( Benedictionale ).
A book containing a collection of benedictions or blessings in use in the Church. In the ancient sacramentaries, particularly in the Gregorian, various early forms of blessings are found. In some manuscripts these benedictions are interspersed throughout the book, while in others they are given separately. The blessings collected from the Gregorian Sacramentary constitute the so-called Benedictionale . From the very ancient manuscript of the Caesarean Library, Lambecius edited this Benedictiona1e , believing that he was the first to give it to the public. In this, however, Lambecius erred, since nearly all the blessings contained in this manuscript had been previously published, though under a different order, or arrangement, by Ménard (d. 1644). Pamelius (Liturgicon Ecclesiae Lat., II) also edited a benedictional from two manuscripts of the time of Charlemagne or a little later, formerly in the library of the Queen of Sweden, now in the Vatican. Many discrepancies, nevertheless, are to be noted between the work of Pamelius and the original manuscripts from which it is supposed to be drawn. The "Liber Sacramentorum" of Ratoldus, of the tenth century, likewise contains numerous blessings ; but the most complete benedictional is that found in two manuscripts (Nos. 62, 63) of the monastery of St. Theodoric, near Reims, written about 900. From a manuscript in the Abbey of St. EligiusMénard edited a benedictional, while Angelo Rocca has given us one from a manuscript of the Vatican Library. The pontifical of Egbert, Archbishop of York (732-766), published by the Surtees Society in 1853, contains numerous forms of blessings. The blessings in use in the present day are found for the most part in the Missal and in the Ritual.
The Catholic Encyclopedia is the most comprehensive resource on Catholic teaching, history, and information ever gathered in all of human history. This easy-to-search online version was originally printed between 1907 and 1912 in fifteen hard copy volumes.
Designed to present its readers with the full body of Catholic teaching, the Encyclopedia contains not only precise statements of what the Church has defined, but also an impartial record of different views of acknowledged authority on all disputed questions, national, political or factional. In the determination of the truth the most recent and acknowledged scientific methods are employed, and the results of the latest research in theology, philosophy, history, apologetics, archaeology, and other sciences are given careful consideration.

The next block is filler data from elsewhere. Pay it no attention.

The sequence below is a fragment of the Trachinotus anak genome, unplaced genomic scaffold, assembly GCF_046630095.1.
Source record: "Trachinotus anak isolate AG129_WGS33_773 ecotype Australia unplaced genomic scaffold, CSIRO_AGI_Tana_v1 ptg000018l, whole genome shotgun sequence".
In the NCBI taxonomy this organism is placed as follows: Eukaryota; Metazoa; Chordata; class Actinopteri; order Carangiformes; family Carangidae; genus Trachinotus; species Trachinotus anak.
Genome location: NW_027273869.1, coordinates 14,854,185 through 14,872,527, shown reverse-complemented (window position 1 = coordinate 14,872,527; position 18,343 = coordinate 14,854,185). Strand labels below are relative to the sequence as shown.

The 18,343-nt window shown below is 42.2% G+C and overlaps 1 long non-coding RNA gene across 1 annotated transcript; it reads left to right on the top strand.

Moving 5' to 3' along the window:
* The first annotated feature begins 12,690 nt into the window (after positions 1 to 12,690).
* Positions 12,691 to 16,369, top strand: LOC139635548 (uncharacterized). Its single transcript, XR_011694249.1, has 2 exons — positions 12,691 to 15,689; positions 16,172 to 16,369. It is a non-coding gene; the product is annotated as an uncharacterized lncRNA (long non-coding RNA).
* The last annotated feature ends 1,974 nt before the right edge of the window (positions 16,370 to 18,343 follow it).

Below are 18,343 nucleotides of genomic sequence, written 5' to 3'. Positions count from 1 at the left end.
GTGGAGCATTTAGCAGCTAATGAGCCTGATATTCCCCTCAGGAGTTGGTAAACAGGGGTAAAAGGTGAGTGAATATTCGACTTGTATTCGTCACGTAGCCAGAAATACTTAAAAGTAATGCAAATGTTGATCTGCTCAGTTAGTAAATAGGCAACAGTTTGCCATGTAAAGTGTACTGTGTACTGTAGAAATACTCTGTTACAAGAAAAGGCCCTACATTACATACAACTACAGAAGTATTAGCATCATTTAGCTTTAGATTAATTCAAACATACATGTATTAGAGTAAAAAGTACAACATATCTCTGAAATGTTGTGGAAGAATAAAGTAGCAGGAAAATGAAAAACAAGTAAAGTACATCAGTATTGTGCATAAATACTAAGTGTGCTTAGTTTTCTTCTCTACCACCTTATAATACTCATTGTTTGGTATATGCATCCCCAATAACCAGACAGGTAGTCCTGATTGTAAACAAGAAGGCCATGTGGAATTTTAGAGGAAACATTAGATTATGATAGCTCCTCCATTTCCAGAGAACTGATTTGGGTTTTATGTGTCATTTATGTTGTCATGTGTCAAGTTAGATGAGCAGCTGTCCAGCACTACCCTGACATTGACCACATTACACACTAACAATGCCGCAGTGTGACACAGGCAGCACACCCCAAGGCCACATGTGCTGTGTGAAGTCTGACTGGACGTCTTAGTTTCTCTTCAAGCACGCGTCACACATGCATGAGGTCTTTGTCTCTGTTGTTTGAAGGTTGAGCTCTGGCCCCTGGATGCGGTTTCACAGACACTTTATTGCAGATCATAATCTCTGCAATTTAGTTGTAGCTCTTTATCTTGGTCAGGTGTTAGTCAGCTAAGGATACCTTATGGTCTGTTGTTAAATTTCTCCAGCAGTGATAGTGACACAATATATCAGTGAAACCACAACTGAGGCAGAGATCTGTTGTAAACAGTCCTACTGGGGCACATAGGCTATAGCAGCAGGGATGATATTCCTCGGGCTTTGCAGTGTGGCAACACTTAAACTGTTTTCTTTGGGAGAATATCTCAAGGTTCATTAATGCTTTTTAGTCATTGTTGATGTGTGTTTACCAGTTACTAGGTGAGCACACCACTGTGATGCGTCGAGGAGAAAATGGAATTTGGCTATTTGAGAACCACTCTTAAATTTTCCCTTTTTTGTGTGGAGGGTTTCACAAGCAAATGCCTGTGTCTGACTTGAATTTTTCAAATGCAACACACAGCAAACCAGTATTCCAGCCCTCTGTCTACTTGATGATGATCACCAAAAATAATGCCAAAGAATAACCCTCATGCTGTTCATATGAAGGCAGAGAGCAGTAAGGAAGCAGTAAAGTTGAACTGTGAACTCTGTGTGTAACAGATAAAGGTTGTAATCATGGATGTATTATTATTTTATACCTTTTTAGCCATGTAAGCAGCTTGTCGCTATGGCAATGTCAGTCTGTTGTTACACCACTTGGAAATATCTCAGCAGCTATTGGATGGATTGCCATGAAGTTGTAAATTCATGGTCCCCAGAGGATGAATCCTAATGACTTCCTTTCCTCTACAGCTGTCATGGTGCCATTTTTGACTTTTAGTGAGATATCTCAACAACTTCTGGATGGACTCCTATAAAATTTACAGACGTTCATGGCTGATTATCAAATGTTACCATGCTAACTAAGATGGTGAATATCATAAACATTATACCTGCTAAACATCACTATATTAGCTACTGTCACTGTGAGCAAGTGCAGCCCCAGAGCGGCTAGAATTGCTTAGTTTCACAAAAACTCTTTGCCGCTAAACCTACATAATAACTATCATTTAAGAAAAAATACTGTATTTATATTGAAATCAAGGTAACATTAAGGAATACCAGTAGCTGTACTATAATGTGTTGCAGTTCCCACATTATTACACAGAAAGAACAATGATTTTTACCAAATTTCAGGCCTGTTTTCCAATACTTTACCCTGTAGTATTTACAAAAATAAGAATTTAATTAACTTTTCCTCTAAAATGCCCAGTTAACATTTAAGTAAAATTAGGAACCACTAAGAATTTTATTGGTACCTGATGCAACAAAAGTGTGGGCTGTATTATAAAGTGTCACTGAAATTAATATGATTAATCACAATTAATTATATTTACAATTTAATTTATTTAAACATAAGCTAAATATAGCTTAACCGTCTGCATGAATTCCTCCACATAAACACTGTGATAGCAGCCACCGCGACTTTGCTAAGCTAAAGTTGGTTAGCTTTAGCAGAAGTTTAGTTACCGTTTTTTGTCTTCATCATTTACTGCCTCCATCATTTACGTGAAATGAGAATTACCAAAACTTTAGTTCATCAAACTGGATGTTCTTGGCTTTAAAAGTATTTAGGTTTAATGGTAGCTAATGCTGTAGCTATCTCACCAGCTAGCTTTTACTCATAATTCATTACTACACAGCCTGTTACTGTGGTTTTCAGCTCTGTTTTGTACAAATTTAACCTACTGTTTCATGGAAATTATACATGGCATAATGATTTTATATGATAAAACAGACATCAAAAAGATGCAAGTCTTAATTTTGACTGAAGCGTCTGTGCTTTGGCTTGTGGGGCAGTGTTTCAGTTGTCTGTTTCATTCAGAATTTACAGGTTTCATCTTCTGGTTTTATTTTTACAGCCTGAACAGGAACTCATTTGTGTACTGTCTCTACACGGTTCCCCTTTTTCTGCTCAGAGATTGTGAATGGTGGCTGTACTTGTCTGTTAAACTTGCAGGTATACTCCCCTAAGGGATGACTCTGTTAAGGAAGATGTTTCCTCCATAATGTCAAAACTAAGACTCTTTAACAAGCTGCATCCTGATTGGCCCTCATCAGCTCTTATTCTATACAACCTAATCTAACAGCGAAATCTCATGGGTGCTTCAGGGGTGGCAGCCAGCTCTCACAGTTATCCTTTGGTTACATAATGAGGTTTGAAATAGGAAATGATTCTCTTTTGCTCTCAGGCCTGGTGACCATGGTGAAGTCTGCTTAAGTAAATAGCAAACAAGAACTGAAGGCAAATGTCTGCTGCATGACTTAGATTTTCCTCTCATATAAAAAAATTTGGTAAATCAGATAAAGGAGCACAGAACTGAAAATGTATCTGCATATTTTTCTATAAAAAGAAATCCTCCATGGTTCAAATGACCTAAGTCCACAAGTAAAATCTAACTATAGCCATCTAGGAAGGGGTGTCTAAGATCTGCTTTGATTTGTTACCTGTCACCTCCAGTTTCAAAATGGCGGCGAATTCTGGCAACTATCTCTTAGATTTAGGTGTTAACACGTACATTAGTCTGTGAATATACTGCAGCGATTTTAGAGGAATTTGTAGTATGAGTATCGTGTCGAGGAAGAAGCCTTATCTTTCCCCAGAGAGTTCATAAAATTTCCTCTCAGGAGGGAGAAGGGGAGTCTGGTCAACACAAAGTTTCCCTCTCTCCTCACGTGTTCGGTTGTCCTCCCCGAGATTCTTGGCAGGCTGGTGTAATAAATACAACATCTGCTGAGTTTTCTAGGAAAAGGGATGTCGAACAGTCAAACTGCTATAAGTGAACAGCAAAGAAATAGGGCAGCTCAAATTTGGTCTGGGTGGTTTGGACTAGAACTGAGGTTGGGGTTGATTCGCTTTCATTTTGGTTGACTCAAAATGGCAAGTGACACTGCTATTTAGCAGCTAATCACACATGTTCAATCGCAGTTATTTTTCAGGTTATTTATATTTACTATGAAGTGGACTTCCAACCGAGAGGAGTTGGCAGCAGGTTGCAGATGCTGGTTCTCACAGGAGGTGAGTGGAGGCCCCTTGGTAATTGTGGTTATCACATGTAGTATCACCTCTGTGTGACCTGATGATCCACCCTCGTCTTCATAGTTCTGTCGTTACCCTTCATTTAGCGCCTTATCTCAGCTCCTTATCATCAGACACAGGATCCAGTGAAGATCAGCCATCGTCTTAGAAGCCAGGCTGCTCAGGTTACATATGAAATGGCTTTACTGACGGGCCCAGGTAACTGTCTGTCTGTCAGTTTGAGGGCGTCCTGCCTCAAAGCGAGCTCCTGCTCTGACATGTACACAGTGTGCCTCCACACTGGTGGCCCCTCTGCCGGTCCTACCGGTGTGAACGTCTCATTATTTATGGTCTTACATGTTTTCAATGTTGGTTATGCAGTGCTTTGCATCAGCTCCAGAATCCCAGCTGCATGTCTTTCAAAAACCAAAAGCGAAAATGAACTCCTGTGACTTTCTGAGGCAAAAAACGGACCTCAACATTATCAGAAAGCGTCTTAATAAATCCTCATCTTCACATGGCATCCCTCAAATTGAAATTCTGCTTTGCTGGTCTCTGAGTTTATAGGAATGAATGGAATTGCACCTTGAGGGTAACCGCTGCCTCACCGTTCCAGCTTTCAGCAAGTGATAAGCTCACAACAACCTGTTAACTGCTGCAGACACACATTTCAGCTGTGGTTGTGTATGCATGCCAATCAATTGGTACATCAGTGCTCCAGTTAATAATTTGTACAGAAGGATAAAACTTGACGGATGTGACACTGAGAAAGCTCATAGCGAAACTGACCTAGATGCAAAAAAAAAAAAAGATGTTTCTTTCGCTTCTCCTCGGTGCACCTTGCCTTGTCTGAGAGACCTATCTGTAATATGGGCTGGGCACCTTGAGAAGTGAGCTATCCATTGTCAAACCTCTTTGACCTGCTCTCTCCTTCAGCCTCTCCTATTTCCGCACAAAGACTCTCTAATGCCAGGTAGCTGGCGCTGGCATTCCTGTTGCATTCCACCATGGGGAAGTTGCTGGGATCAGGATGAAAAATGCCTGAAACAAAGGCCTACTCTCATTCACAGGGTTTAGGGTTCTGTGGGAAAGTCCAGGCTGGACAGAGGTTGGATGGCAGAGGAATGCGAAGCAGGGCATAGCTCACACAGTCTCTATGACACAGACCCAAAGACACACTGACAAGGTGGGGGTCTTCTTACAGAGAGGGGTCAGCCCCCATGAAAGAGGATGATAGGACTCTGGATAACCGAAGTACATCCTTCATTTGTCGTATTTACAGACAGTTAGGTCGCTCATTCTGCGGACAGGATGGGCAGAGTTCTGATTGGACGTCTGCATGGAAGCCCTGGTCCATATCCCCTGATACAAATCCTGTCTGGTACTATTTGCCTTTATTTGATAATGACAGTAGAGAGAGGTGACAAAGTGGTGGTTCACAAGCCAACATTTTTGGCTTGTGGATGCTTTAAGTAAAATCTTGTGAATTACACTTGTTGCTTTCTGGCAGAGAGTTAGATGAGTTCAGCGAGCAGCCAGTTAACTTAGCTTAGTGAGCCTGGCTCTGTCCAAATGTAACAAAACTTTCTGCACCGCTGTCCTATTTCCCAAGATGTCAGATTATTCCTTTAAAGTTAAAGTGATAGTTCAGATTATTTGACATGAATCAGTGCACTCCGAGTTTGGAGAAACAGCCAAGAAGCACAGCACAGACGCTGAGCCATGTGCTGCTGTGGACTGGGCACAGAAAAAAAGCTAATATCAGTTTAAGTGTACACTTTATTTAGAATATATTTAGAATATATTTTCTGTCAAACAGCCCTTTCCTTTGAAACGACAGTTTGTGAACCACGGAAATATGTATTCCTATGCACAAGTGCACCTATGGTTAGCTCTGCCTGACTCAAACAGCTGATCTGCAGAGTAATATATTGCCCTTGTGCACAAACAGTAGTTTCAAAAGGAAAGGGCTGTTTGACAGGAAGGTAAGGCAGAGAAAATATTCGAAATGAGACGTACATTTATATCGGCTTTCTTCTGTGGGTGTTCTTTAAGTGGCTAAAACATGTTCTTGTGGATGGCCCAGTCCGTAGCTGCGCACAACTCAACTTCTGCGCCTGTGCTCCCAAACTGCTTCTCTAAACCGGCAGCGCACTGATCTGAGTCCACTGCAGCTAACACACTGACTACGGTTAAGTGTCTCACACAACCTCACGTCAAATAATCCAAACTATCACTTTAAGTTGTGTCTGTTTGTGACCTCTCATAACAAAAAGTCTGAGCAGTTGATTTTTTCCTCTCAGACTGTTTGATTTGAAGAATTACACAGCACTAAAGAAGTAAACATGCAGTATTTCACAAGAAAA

No one who is interested in human history, past and present, can ignore the Catholic Church, either as an institution which has been the central figure in the civilized world for nearly two thousand years, decisively affecting its destinies, religious, literary, scientific, social and political, or as an existing power whose influence and activity extend to every part of the globe. In the past century the Church has grown both extensively and intensively among English-speaking peoples. Their living interests demand that they should have the means of informing themselves about this vast institution, which, whether they are Catholics or not, affects their fortunes and their destiny.
Copyright © Catholic Encyclopedia. Robert Appleton Company New York, NY. Volume 1: 1907; Volume 2: 1907; Volume 3: 1908; Volume 4: 1908; Volume 5: 1909; Volume 6: 1909; Volume 7: 1910; Volume 8: 1910; Volume 9: 1910; Volume 10: 1911; Volume 11: - 1911; Volume 12: - 1911; Volume 13: - 1912; Volume 14: 1912; Volume 15: 1912
Catholic Online Catholic Encyclopedia Digital version Compiled and Copyright © Catholic Online